Establishing a contract as a freelancer can be a crucial move to make. Since freelancers are contract workers, there can be a lot of uncertainty regarding the role.
Yet and still, many freelancers love what they do and have built a thriving career that they wouldn’t trade for anything.
Having a solid contract put in place can protect your interests along with the interests of your clients and add some stability to your business.
Here are some important things you should consider including in your freelance contract.
It’s so important to specify your payment terms so you know how much you will be paid and how often. As freelancers, we deal with a lot of uncertainty when it comes to income so if you are taking on a client who is offering you long-term work, it’s best to get all the payment terms in writing so you can know when to expect compensation for your work.
Including payment terms in your contract can also help you with budgeting since some clients send payments in different ways which could result in the money taking a longer or shorter time to hit your account.
Clear Terms for Any Fees You Have
Do you charge an additional fee for late payments or a rush fee when your clients ask you to take on an urgent project under a tight deadline? Highlight these terms in your contract so your clients know what to expect.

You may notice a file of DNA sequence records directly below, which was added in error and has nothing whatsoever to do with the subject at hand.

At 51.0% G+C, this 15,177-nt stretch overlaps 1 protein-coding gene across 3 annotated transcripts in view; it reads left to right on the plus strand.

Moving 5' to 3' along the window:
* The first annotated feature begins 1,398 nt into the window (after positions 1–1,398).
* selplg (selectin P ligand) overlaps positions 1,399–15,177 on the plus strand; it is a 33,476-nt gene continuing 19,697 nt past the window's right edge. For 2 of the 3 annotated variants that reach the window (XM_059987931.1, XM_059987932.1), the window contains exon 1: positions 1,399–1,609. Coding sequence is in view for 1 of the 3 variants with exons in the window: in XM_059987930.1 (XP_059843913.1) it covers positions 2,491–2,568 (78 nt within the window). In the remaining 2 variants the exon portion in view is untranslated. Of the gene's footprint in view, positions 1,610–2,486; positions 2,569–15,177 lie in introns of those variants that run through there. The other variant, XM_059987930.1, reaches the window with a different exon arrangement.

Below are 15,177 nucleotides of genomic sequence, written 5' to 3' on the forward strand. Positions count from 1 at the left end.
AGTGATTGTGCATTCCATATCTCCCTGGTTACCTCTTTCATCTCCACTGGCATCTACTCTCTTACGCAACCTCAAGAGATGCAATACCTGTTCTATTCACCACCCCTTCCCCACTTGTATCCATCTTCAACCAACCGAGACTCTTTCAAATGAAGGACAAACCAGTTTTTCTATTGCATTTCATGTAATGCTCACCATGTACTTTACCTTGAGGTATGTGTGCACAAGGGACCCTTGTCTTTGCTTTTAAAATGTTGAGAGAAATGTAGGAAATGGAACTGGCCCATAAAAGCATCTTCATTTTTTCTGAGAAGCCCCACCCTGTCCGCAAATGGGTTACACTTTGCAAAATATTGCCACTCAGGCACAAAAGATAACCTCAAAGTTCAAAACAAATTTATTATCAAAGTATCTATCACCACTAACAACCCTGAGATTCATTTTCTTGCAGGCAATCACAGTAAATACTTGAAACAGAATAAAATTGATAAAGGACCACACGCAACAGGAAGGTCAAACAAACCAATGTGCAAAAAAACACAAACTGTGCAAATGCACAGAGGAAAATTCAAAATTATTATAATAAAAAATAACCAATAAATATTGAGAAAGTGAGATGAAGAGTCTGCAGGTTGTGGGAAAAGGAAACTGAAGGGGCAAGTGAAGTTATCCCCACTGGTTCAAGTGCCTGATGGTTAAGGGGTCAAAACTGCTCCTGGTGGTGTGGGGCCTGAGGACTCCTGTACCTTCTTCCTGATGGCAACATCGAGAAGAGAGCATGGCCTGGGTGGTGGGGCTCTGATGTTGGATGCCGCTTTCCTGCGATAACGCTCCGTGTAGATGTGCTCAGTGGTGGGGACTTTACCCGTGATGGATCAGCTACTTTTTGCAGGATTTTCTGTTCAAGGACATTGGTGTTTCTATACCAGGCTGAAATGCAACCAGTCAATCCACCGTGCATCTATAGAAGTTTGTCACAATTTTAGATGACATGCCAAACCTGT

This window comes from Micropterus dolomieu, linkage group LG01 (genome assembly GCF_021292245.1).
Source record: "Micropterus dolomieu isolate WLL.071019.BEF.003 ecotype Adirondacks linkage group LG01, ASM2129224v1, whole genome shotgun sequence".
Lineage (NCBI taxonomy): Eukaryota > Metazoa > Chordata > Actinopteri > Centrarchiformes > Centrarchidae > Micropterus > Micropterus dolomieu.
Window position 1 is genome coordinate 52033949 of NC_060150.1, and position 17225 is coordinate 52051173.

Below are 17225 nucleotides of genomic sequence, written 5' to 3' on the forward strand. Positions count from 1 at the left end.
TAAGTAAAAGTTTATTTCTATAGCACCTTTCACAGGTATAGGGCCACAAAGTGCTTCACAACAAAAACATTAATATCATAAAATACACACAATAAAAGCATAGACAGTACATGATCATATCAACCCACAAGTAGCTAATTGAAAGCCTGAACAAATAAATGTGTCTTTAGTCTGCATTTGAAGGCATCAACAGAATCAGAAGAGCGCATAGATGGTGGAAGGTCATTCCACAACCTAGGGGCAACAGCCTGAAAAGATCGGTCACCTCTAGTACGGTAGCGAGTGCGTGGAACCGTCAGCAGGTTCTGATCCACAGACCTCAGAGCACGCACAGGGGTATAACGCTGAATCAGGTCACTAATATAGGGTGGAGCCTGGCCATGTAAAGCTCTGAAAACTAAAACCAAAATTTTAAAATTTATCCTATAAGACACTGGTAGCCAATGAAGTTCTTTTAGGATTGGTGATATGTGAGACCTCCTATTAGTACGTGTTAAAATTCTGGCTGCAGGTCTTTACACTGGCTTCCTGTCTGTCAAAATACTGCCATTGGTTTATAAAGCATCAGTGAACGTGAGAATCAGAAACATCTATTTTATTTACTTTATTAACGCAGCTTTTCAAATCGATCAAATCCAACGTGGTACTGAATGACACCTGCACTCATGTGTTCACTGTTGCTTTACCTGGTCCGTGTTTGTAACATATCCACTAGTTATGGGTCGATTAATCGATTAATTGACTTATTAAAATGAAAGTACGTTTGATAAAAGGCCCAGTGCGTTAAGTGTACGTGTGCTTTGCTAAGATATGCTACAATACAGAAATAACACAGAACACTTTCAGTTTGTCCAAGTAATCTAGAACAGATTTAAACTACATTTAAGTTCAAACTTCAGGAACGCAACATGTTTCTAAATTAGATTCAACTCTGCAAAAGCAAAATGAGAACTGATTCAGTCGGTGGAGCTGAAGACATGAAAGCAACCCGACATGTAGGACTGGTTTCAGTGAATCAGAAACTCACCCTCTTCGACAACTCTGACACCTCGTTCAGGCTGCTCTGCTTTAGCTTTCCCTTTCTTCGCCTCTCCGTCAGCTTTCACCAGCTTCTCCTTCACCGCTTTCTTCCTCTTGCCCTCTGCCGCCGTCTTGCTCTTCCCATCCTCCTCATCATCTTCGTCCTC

I am a big fan of implementing a late fee because I haven’t run into the problem often thankfully, but I have had a few clients who would never pay on time and it really affected my business and my finances.
In the end, it’s best to work with people who can respect your terms if you can respect theirs.
This is another important element to include in your contracts. If you’re working on multiple projects, you may have different deadlines but if you are completing similar tasks each week, it won’t hurt to specify the agreed upon deadline(s) in your contract.
This can be beneficial for you and your client in case one of you forgets.
Amount of Revisions You Will Make
Making revisions is something you might have to consider when freelancing. It’s great to want to do your best work and make sure your clients are satisfied. However, you don’t want anyone taking advantage of the fact that you will provide revisions. So, you might want to put a limit on how many you’ll do without charging an extra fee.
If you are compatible with your client and they likeyour work, you might not have to worry about this. However, it also depends on which niche you are working in.
For example, with graphic design, you may need to provide more than one revision to make sure they’re happy. If you aren’t seeing eye-to-eye, however, you’ll need to cut them off. That makes having this clause in your contract come in handy.
Most freelancers will agree that having a contract is a must. It’s a must not only remain professional, but to make sure you are on the same page with clients.
Having a solid contract in place should make you feel more stable with your workflow and allow you to set realistic expectations for each client relationship.
When you’re drafting up your contract or updating the one you currently have, make sure if includes these 4 important things.